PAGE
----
Four types of HVAC system

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There are many types of combined heating and ventilation system, with the ideal solution depending on your building and how you use it. One designed in hot Carolina may not be ideal in chilly Aberdeen, while a ducted system that is economical to install over a factory floor may not be so cheap if you run it through a listed building.

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Choices are affected by fluctuations in the prices of gas, electricity and oil, and new legislation about refrigerant gases and energy efficiency. Here is a quick overview of four main options.

Heating and cooling split systems

This is probably the most common type and uses separate units for heating and cooling. The latter is usually situated outdoors and contains a fan, compressor and refrigerant gas coils. The heater unit is often installed in a basement if this is available. Air filters and humidifiers often supplement the two main units.

Split systems are easy to install and one system can often serve several apartments in a shared building or multiple offices.

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Hybrid split systems

Hybrids are becoming more common because they help you to adapt to changing energy costs. They are usually designed to let you swap between gas and electricity and use whichever you choose more efficiently, reducing both the running costs and your environmental footprint.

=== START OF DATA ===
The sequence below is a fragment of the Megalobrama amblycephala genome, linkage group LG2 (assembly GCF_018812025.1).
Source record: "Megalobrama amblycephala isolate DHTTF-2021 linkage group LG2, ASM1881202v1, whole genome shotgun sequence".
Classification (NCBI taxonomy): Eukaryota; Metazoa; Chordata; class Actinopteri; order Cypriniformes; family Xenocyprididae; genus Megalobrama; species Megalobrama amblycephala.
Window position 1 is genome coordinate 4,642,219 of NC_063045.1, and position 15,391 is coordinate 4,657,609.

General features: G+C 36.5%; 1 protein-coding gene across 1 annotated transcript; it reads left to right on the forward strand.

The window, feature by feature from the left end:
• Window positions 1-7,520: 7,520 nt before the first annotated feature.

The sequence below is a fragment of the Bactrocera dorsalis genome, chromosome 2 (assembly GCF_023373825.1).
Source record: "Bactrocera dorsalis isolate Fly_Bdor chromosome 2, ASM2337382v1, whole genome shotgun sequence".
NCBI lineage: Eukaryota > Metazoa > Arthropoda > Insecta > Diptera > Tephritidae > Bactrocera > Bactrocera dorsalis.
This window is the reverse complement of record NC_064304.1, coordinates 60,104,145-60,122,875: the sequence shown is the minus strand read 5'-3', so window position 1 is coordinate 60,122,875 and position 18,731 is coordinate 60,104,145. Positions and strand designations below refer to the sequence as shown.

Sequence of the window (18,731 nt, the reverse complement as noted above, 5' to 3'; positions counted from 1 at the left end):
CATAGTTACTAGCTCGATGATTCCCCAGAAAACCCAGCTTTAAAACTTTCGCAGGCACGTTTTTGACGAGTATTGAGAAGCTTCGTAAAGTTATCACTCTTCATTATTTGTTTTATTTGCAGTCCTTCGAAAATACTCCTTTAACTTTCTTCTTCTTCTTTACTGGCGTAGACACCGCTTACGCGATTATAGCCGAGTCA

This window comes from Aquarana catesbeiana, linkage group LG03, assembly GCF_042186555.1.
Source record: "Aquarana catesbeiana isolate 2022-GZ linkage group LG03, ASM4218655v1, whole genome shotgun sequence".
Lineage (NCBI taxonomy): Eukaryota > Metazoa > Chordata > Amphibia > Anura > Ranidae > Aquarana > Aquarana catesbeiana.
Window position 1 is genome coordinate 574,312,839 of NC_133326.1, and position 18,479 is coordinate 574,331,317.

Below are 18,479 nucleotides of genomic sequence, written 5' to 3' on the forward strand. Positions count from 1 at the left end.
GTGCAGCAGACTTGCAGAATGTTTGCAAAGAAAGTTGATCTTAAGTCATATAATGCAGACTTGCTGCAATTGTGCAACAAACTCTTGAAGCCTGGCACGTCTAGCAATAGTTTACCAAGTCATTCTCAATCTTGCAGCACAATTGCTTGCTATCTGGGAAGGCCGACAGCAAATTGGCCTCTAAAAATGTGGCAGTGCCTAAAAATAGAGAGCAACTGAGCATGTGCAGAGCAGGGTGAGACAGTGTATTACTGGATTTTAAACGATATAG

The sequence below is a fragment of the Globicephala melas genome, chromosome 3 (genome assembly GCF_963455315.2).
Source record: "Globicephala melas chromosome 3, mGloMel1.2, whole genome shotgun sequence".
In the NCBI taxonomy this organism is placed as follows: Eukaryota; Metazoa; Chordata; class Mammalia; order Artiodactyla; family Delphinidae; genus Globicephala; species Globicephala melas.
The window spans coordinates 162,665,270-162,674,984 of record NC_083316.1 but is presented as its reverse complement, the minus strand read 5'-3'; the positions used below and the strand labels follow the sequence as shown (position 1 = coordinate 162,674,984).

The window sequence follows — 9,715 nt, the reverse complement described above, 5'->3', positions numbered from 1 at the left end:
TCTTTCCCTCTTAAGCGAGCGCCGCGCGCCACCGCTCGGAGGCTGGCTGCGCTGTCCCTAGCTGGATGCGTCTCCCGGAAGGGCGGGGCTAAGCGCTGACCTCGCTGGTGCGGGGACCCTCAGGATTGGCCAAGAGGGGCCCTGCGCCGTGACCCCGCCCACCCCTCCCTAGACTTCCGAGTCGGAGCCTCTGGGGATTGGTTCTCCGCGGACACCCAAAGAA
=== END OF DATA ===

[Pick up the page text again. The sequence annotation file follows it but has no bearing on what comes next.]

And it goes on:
At the heart of these systems is a hydro BC controller (HBC), which contains a heat exchanger between the outdoor refrigerant and pumped water that goes to the indoor unit. Having no refrigerant inside occupied spaces makes it easier to comply with refrigerant controls such as BS EN378. Cheap ductwork parts are easily connected and are available from suppliers such as

Mini split systems

These systems use no ductwork parts but require a unit to be installed in each room, linked to an external compressor. They are relatively expensive but give greater independent control and mean no energy is wasted on rooms not in use. These make sense for hotels or as a quick independent solution for a newly built annexe.

Packaged heating and air

These combine heating and air cooling systems within a single small unit. They can be located inside or outside the building and are usually very energy efficient and easy to service; however, their heating power is restricted, so they are often limited to warmer climates or smaller homes.